A total of 80 CF-18 Hornet aircraft are undergoing a thorough mid-life upgrade to ensure that the Canadian Forces have a modern and interoperable fighter fleet for at least 15 more years. Various modernization projects are combined in two distinct phases of the overall aircraft modernization program.
Of the 138 CF-18s procured between 1982 and 1988, 121 aircraft remain: 15 were lost to accidents, one aircraft was rendered unflyable as part of testing procedures, and one aircraft (number 901) has been inducted into the Canada Aviation Museum. A total of 92 aircraft will be kept operational until the Phase I modernization of a total of 80 CF-18s is completed in 2006. Of the surplus aircraft, several will be retained for spare parts, and the others likely will be offered up for sale. At this time, none of these aircraft formally has been declared surplus.
The Role of the CF-18:
The 1994 Defence White Paper and the Defence Planning Guidance both articulate the requirement for an operational capable fighter force that is to be modernized, as required, in order to maintain the capability to protect Canadian sovereignty, to contribute to collective defense of North America within the NORAD agreement, and to provide a credible contribution to UN, NATO, and coalition-led peace operations.
The CF-18 is a proven and durable fighter aircraft. Today, Canadian Air Force CF-18s, their pilots, and aircrews are deployed with NORAD, ready to respond to threats to North America.
Modernizing the CF-18 fleet will support an extended operational viability to at least 2017-2020. This delays the need to acquire a replacement fighter aircraft while saving billions of dollars in the process.
The CF-18 is a modern and capable fighter aircraft with a secure communications capability, which is, however, not fully inter-operable with our Allies. With the completion of Phase I of the Incremental Modernization Project in 2006, the CF-18 will achieve secure communication inter-operability.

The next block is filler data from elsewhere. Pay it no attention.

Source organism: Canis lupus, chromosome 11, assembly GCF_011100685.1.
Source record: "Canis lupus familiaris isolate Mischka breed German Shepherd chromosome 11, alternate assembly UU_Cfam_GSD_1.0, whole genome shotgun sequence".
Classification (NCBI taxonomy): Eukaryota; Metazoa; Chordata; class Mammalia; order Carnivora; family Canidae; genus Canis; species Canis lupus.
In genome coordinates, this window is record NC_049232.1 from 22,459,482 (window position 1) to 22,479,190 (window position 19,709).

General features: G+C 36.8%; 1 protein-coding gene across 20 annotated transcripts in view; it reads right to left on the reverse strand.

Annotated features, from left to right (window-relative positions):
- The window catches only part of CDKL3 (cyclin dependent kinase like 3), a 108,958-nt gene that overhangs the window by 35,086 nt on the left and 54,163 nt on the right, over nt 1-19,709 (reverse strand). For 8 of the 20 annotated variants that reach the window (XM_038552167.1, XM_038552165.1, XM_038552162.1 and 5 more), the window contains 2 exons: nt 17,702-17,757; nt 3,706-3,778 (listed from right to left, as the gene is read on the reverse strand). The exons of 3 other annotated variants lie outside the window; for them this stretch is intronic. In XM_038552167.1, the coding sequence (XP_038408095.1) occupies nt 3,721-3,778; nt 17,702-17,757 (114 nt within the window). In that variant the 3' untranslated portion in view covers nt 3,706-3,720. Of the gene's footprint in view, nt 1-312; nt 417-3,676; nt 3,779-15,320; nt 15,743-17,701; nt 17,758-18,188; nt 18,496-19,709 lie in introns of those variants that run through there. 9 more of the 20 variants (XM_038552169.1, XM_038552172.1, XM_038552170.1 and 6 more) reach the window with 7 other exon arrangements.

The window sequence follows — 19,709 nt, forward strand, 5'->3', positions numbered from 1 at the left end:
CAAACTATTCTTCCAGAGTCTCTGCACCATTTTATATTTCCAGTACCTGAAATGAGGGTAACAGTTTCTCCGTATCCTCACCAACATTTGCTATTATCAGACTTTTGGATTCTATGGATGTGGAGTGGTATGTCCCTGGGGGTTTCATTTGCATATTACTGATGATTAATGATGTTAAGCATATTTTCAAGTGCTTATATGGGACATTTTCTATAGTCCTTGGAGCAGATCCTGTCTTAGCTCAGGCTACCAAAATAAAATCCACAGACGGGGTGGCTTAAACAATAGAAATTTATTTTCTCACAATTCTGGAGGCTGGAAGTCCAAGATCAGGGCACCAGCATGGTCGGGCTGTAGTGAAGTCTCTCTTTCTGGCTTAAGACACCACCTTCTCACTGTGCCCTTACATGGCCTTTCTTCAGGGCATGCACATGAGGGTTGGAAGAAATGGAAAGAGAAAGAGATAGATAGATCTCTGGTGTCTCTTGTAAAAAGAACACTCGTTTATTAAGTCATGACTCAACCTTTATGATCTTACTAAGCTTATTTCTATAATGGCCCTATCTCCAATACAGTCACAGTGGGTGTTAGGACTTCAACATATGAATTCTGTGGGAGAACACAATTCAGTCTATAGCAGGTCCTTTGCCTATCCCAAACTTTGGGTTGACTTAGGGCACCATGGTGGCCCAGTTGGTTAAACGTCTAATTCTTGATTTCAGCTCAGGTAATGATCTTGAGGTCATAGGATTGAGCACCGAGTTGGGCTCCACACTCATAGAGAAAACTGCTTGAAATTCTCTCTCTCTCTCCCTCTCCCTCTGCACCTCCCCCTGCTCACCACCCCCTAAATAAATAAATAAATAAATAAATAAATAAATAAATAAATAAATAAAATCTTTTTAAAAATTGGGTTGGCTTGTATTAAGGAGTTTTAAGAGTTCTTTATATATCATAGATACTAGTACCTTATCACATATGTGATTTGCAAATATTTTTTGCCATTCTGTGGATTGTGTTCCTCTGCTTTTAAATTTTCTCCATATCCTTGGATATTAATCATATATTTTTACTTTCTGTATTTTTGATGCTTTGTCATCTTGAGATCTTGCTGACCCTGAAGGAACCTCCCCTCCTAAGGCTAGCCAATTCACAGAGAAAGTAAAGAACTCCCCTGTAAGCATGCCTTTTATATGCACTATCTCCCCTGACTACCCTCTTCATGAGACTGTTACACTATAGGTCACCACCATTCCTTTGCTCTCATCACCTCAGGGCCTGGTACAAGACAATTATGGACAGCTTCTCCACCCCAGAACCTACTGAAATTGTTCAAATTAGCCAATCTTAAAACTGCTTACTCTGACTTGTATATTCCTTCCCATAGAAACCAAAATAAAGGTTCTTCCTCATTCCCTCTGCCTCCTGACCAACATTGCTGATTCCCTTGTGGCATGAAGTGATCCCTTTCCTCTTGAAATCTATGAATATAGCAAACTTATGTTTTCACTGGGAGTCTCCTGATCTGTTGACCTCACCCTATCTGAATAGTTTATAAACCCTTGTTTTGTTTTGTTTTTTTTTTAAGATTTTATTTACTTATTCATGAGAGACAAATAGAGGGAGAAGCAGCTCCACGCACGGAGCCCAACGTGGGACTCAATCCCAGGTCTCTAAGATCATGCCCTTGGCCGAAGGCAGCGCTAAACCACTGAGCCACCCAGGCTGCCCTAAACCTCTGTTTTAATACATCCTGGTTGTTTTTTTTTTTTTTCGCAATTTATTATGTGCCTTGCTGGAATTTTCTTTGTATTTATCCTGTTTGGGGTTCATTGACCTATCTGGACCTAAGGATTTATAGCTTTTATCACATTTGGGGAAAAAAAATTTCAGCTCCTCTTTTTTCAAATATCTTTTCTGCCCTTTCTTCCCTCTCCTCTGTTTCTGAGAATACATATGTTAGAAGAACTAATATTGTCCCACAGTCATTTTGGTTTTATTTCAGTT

Phase I of Modernization: This first phase of CF-18 modernization is a cornerstone project that entails the procurement and installation of a new radar, Have-Quick jam-resistant radios, Combined Interrogator/ Transponders, Stores Management Systems, Mission Computers and Embedded Global Positioning Systems/Inertial Navigation Systems.
The upgrade is based on a US Navy Engineering Change Proposal (ECP 583) and is the most cost effective, minimum-risk method to satisfy the CF-18 modernization requirements. The system has not only has been tested extensively, but has flown operationally.
A new infra-red sensor, multi-purpose display group, night vision imaging system, advanced air-to-air and air-to-ground weapons and a new advanced distributed combat training simulation system will be procured in parallel with Phase I.
Phase II of Modernization:
Phase II is scheduled to start in 2006. It involves the installation of a data-link system allowing connectivity with others, surveillance and air combat assets, a helmet-mounted display, a crash survivable flight recorder and an upgraded electronic warfare system to enhance survivability of the aircraft and its crew against evolving surface-to-air threat.
In addition to the two modernization phases for CF-18 aircraft, four off-aircraft projects are in various stages of development or implementation. The Air Combat Manoeuvring Instrumentation System, the Integrated Electronic Warfare Support Station, and the Electronic Warfare Test Equipment projects are expanding the support capabilities for CF-18 pilots.
Modernization Program Costs:
The entire modernization program, phased over eight years, will create employment and technology development opportunities for Canadians. Although the overall cost of the project has not been finalized, approvals to date total approximately $1.2 billion.
Phase II projects are still in developmental and planning stages and are estimated to cost approximately $314 million.
Canada's is not the only Air force conducting a wholesale upgrade to the Hornet. The Royal Australian Air Force, the United State Marine Corps and the United States Navy are also extending the life of their F-18s.
New multi-purpose displays were developed as a cooperative project between Canada and Australia, resulting in a significant cost savings for Canada. Since the Royal Australian Air Force had already contracted Boeing for work on their F/A-18 A & B aircraft, selecting the same prime contractor minimized project risk.
CF-18 Modernization is a fiscally responsible and financially feasible method of continuing to provide Canada with a safe, reliable and effective fighter aircraft fleet. It will provide the Canadian Forces with up-to-date equipment, increase Air Force interoperability with our allies and enhance CF flexibility to meet future national and global missions.
-ends- CF-18 Modernization: Acceptance of the First Phase I Modernized Aircraft